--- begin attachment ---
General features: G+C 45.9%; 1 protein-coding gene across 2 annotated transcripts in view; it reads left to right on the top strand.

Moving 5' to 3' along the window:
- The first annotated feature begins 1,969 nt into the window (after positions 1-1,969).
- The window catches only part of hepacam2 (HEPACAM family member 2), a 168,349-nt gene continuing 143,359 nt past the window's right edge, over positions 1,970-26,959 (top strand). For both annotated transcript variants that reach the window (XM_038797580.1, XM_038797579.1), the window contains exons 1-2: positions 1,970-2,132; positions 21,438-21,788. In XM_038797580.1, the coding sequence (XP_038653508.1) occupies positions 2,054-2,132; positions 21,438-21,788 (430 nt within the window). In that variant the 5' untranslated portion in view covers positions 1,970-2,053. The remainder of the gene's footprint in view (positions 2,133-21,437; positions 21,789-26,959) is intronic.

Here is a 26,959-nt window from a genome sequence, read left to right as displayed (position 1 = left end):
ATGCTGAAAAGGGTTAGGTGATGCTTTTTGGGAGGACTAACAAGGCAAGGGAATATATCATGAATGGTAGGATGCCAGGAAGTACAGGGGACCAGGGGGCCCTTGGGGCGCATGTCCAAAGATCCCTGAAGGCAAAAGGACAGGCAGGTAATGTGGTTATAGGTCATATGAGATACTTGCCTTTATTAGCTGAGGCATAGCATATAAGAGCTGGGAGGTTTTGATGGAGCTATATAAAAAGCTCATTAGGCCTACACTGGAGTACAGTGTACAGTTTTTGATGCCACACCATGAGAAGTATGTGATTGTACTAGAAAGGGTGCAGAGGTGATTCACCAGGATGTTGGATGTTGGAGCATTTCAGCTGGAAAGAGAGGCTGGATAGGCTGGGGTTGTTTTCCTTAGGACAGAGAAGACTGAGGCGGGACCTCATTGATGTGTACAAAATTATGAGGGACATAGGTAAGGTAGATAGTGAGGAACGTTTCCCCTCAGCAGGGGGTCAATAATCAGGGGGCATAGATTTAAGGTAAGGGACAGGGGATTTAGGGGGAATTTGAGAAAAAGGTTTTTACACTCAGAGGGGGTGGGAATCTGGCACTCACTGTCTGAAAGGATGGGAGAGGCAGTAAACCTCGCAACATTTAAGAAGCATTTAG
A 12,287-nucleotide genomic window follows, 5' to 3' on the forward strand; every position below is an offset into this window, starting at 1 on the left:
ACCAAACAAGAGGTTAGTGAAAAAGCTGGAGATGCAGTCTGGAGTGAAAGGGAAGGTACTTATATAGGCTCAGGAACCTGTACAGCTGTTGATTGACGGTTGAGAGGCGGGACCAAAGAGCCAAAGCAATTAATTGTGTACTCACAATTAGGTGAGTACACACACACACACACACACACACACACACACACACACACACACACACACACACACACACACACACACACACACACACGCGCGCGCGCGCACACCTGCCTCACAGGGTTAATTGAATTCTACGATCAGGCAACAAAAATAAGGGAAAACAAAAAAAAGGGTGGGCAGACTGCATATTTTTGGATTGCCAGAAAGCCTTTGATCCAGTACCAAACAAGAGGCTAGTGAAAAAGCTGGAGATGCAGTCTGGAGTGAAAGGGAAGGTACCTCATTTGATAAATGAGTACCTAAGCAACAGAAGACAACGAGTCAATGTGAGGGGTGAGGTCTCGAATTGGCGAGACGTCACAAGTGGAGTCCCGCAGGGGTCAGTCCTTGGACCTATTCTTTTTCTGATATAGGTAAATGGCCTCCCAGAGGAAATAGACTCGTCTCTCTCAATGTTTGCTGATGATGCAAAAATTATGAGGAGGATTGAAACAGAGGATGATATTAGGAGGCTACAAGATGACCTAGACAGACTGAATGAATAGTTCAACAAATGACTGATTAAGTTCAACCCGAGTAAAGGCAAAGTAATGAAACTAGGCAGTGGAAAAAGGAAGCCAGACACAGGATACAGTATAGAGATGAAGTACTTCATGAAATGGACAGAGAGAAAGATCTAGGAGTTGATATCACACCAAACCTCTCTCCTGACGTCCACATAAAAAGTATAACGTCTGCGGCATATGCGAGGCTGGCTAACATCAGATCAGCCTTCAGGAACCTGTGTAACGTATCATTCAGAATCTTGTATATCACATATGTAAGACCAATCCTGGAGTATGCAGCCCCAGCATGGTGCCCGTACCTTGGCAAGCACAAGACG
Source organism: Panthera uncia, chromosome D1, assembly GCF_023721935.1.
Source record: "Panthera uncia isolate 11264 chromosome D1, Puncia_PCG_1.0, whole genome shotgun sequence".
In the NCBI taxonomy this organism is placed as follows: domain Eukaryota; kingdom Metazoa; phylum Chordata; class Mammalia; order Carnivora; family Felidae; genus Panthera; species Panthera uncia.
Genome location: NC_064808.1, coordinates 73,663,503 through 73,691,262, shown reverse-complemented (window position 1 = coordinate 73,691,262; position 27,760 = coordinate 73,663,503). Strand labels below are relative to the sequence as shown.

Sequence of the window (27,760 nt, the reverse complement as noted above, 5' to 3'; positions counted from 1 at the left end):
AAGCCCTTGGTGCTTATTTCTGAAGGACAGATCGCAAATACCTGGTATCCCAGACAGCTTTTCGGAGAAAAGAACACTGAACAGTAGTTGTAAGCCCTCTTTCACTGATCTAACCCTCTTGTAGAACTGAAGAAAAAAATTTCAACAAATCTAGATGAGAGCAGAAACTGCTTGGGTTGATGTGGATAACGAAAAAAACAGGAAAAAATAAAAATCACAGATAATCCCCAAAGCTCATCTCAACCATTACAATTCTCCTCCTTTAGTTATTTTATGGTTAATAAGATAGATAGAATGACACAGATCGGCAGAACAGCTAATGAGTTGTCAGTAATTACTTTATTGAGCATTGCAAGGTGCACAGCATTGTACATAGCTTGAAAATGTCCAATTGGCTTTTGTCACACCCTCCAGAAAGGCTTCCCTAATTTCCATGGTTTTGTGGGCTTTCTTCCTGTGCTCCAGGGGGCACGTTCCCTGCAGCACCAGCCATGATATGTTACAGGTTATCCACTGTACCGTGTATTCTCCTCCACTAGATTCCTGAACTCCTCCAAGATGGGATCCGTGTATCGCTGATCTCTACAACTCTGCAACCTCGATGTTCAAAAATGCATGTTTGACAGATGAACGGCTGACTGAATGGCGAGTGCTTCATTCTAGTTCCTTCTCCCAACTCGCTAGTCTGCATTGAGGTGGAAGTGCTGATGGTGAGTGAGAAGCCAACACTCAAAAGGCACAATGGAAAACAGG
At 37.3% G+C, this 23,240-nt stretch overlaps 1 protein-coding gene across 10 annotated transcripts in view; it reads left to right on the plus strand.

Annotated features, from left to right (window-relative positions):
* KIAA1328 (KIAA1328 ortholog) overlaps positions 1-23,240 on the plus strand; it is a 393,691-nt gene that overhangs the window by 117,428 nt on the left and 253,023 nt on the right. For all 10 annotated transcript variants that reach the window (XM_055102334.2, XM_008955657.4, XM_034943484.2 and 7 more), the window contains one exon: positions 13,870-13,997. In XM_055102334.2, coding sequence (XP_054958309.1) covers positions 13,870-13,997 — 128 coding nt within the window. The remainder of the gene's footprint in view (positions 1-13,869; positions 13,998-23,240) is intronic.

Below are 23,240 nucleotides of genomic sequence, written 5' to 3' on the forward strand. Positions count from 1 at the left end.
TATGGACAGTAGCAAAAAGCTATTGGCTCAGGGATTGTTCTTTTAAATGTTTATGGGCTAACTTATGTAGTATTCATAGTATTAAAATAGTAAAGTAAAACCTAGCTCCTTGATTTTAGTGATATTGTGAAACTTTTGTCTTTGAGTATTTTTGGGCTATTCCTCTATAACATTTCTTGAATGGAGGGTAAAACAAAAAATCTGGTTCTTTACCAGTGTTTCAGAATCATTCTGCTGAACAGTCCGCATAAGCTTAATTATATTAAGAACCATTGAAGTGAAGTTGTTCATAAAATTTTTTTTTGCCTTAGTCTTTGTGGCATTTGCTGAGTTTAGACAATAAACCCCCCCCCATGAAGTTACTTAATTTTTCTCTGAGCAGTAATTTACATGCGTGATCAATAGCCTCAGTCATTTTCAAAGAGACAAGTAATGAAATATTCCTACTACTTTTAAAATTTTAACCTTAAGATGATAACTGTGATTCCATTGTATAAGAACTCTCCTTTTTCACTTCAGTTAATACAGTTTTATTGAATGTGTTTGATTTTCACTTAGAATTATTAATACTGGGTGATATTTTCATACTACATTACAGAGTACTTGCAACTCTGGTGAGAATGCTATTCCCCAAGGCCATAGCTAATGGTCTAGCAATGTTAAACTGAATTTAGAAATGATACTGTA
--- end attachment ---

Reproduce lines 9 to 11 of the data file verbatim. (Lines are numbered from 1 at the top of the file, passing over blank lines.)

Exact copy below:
Source organism: Panthera uncia, chromosome D1, assembly GCF_023721935.1.
Source record: "Panthera uncia isolate 11264 chromosome D1, Puncia_PCG_1.0, whole genome shotgun sequence".
In the NCBI taxonomy this organism is placed as follows: domain Eukaryota; kingdom Metazoa; phylum Chordata; class Mammalia; order Carnivora; family Felidae; genus Panthera; species Panthera uncia.